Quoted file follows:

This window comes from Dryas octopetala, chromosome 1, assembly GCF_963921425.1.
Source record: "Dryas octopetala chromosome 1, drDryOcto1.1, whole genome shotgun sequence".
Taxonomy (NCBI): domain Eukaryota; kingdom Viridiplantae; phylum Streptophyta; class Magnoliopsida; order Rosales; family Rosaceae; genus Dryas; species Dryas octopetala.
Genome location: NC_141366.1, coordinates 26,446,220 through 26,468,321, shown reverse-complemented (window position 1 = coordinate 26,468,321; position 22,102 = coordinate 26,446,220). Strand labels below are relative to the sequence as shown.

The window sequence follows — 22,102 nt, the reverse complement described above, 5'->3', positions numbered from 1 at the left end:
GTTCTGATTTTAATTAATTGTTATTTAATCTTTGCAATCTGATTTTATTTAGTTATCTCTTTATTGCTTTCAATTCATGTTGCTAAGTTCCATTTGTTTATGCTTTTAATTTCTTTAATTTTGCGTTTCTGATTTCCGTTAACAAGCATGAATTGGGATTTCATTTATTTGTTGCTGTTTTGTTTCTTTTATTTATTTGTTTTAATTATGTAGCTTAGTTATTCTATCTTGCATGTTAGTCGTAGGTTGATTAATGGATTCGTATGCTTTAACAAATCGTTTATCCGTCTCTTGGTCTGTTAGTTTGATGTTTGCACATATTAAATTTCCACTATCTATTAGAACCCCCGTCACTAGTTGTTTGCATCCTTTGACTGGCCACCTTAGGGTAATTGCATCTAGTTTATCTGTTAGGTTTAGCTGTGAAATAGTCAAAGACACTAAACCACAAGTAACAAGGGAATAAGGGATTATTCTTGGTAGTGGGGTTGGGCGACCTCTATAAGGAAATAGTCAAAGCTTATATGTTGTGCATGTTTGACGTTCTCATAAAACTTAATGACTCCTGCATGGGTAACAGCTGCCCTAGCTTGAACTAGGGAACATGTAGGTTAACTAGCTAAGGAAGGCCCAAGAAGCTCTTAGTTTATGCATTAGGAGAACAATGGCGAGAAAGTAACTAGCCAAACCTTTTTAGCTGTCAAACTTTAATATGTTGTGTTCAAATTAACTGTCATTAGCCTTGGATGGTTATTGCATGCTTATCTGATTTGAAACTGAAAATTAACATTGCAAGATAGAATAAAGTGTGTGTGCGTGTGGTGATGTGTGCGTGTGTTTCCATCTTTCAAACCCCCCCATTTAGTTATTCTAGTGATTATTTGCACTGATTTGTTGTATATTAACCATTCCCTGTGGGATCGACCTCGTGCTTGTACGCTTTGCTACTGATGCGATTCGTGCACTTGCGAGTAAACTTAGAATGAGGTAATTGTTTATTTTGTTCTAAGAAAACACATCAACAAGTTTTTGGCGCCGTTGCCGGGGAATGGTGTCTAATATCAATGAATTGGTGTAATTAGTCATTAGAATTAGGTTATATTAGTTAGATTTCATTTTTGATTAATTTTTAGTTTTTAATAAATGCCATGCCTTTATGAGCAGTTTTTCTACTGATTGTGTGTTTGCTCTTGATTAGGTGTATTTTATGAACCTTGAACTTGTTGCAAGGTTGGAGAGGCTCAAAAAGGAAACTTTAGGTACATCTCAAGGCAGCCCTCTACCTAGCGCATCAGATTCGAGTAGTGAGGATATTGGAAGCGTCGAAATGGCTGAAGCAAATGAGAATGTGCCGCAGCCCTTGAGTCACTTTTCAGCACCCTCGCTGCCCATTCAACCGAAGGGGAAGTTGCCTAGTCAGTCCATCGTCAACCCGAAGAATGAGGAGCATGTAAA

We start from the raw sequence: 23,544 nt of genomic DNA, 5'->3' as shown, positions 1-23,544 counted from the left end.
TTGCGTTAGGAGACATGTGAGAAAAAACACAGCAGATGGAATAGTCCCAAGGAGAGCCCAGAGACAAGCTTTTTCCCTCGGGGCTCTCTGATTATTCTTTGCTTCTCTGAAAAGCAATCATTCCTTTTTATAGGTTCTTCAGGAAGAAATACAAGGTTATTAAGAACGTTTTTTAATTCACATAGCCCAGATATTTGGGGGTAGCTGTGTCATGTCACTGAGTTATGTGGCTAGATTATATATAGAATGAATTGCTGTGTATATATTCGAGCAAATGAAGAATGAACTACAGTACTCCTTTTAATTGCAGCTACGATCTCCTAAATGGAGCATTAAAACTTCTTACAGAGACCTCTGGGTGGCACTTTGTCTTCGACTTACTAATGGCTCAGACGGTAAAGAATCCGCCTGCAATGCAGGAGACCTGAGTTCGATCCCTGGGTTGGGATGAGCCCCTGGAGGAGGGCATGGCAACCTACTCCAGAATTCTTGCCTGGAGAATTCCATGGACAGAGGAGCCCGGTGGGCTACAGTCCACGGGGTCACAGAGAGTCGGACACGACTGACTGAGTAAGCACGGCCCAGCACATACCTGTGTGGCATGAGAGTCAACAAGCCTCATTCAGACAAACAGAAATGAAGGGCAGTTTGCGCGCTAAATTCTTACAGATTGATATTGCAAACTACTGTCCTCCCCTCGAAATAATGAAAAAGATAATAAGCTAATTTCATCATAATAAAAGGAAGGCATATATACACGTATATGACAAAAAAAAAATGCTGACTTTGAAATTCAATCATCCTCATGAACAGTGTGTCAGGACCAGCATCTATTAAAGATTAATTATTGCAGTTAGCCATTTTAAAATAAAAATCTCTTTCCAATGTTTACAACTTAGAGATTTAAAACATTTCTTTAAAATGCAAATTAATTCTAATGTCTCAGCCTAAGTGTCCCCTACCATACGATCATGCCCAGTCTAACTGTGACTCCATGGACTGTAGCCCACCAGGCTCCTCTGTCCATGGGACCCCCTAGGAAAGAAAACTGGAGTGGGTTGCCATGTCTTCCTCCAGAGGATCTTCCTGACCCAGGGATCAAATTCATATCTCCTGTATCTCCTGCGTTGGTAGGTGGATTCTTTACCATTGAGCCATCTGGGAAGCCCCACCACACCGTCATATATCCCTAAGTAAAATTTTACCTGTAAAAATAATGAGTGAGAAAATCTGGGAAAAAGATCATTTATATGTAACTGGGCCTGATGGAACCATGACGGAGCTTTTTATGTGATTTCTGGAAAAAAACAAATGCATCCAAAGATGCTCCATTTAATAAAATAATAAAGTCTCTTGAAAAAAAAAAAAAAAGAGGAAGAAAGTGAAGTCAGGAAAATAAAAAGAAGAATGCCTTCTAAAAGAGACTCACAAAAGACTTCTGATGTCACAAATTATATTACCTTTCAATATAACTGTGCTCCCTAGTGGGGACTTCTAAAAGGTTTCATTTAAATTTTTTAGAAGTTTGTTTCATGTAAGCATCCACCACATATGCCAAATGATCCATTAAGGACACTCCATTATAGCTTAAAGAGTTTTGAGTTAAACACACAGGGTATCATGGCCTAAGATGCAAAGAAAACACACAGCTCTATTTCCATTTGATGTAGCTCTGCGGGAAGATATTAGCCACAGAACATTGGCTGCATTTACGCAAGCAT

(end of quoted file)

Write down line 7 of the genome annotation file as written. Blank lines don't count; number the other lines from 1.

We start from the raw sequence: 23,544 nt of genomic DNA, 5'->3' as shown, positions 1-23,544 counted from the left end.